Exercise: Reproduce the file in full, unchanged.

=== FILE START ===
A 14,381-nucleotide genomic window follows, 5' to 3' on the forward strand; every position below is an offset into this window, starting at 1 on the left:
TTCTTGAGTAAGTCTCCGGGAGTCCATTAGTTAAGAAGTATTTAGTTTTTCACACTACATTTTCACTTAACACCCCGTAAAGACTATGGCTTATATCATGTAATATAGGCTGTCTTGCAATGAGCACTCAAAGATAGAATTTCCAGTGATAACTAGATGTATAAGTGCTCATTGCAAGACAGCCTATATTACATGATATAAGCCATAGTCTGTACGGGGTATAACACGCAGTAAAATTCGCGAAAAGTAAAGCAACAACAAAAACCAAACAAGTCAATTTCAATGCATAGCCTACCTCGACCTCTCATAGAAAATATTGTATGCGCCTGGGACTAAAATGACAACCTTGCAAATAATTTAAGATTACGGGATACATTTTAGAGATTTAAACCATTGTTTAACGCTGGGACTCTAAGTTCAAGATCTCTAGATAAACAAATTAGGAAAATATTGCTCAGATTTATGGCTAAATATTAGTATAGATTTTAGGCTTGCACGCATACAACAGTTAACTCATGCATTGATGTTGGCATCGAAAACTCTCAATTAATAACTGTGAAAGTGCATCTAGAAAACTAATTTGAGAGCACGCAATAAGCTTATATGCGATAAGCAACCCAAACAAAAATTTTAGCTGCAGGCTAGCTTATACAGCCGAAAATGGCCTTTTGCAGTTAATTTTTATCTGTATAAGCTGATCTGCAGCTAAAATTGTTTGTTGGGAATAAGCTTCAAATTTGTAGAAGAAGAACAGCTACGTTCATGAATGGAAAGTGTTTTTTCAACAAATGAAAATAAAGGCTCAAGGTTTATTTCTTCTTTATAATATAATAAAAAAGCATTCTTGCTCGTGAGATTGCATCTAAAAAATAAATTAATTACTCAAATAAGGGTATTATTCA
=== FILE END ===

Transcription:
A 14,381-nucleotide genomic window follows, 5' to 3' on the forward strand; every position below is an offset into this window, starting at 1 on the left:
TTCTTGAGTAAGTCTCCGGGAGTCCATTAGTTAAGAAGTATTTAGTTTTTCACACTACATTTTCACTTAACACCCCGTAAAGACTATGGCTTATATCATGTAATATAGGCTGTCTTGCAATGAGCACTCAAAGATAGAATTTCCAGTGATAACTAGATGTATAAGTGCTCATTGCAAGACAGCCTATATTACATGATATAAGCCATAGTCTGTACGGGGTATAACACGCAGTAAAATTCGCGAAAAGTAAAGCAACAACAAAAACCAAACAAGTCAATTTCAATGCATAGCCTACCTCGACCTCTCATAGAAAATATTGTATGCGCCTGGGACTAAAATGACAACCTTGCAAATAATTTAAGATTACGGGATACATTTTAGAGATTTAAACCATTGTTTAACGCTGGGACTCTAAGTTCAAGATCTCTAGATAAACAAATTAGGAAAATATTGCTCAGATTTATGGCTAAATATTAGTATAGATTTTAGGCTTGCACGCATACAACAGTTAACTCATGCATTGATGTTGGCATCGAAAACTCTCAATTAATAACTGTGAAAGTGCATCTAGAAAACTAATTTGAGAGCACGCAATAAGCTTATATGCGATAAGCAACCCAAACAAAAATTTTAGCTGCAGGCTAGCTTATACAGCCGAAAATGGCCTTTTGCAGTTAATTTTTATCTGTATAAGCTGATCTGCAGCTAAAATTGTTTGTTGGGAATAAGCTTCAAATTTGTAGAAGAAGAACAGCTACGTTCATGAATGGAAAGTGTTTTTTCAACAAATGAAAATAAAGGCTCAAGGTTTATTTCTTCTTTATAATATAATAAAAAAGCATTCTTGCTCGTGAGATTGCATCTAAAAAATAAATTAATTACTCAAATAAGGGTATTATTCA